What conformation of KvAP does the inactivated state represent? We do not yet know the answer to this question for KvAP, or in fact with certainty for any Kv channel undergoing inactivation mediated by a mechanism other than occlusion of the pore by the N-terminus (ball and chain inactivation)8. In the Shaker channel the C-type inactivated state is associated with a change in the reactivity of cysteine residues substituted at certain locations near the selectivity filter22. This observation has led to the proposal that a conformational change of the selectivity filter underlies C-type inactivation in Shaker23. Studies of gating in Kv2.1 and Kv3.1 show that these channels can inactivate from pre-open states and the open state by a mechanism that is thought to be distinct from C-type inactivation in Shaker21,24. It is likely that inactivation occurs through different physical mechanisms in different Kv channels. In KvAP channels, given the extreme degree to which inactivation occurs prior to pore opening, we wonder whether inactivation could be related to the efficiency with which the voltage sensors open the pore. For example, when the voltage sensors go from hyperpolarized to depolarized the S4–S5 linkers presumably relieve their constriction on the S6 helices, which form the gate at the intracellular pore entryway, and perhaps even lift the S6 helices so they open. If the linker helices can disengage with some probability (related to the fraction of channels that successfully open) one could imagine that the gate would close even though the voltage sensors remain in a depolarized conformation. This kind of slippage mechanism would be mechanistically akin to the model proposed for desensitization in glutamate receptor channels in which activated ligand binding domains cause pore opening and then dislodge while still bound to ligand, allowing the pore to close again 24. Further studies will be required to support or refute such a mechanism in KvAP channels.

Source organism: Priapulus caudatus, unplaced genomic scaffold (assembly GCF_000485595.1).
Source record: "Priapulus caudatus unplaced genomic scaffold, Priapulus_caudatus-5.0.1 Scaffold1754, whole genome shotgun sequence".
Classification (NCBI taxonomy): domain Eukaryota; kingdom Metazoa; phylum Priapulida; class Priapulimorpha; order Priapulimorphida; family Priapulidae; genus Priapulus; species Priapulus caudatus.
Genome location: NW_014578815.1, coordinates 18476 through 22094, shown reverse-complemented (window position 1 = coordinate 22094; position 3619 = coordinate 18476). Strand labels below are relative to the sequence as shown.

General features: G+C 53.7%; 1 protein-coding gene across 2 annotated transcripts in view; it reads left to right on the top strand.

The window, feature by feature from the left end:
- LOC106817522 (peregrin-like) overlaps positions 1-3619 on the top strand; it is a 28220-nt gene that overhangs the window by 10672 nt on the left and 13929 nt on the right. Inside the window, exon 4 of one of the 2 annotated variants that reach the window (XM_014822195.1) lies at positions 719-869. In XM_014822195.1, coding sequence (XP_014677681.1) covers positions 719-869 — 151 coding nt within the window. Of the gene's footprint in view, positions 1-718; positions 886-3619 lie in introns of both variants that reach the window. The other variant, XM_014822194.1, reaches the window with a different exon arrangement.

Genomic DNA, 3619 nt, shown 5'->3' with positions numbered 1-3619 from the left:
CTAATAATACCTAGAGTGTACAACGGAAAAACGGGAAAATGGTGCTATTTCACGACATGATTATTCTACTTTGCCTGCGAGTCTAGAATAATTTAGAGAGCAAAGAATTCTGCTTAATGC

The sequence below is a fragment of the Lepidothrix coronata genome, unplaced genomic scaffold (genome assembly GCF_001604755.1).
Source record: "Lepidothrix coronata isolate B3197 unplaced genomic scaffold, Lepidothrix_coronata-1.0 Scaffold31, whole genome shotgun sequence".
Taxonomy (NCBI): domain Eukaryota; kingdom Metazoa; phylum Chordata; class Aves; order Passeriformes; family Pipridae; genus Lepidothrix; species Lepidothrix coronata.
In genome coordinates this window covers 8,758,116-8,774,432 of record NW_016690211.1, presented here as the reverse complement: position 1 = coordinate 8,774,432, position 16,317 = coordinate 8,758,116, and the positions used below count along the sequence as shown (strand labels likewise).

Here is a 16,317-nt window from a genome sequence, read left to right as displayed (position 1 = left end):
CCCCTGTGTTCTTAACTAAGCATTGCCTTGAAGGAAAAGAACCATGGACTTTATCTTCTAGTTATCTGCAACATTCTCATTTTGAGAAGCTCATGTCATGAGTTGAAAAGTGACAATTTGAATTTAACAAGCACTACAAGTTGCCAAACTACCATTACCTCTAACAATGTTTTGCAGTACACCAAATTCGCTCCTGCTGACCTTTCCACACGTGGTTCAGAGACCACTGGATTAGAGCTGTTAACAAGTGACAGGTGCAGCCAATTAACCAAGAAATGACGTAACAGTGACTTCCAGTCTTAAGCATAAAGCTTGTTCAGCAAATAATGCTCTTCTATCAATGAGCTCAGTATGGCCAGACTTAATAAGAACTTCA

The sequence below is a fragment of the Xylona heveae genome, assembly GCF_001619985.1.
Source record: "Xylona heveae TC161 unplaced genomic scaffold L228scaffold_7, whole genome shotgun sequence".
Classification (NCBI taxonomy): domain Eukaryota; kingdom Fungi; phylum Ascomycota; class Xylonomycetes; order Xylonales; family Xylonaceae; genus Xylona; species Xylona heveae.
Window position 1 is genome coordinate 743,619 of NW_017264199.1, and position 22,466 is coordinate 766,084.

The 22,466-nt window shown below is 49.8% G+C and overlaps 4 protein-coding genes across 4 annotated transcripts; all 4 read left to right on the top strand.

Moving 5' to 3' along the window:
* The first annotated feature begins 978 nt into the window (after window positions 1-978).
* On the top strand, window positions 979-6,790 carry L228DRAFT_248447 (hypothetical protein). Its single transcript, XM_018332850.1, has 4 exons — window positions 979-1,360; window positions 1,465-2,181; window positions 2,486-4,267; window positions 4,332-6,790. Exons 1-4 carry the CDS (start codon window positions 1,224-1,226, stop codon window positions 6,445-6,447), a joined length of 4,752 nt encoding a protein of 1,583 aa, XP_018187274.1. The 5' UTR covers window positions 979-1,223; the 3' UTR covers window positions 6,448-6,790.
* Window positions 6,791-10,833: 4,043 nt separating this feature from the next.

Studies show that the function of Kv channels is very sensitive to chemical and mechanical properties of lipid membranes 12; 25; 26. This study shows that membrane lipid composition influences several different transitions in KvAP gating. It will be interesting to understand mechanistically how different chemical components of lipid molecules – head group, glycerol backbone, ester and ether linkages, degree of saturation and structure (alkyl versus isoprenyl) of the tail – influence specific transitions in gating. Because of the extreme lipid sensitivity exhibited by Kv channels, any description of Kv channel function is only meaningful in the context of a defined membrane. The gating properties described here refer to KvAP in DPhPC-decane and POPE:POPG-decane lipid bilayers.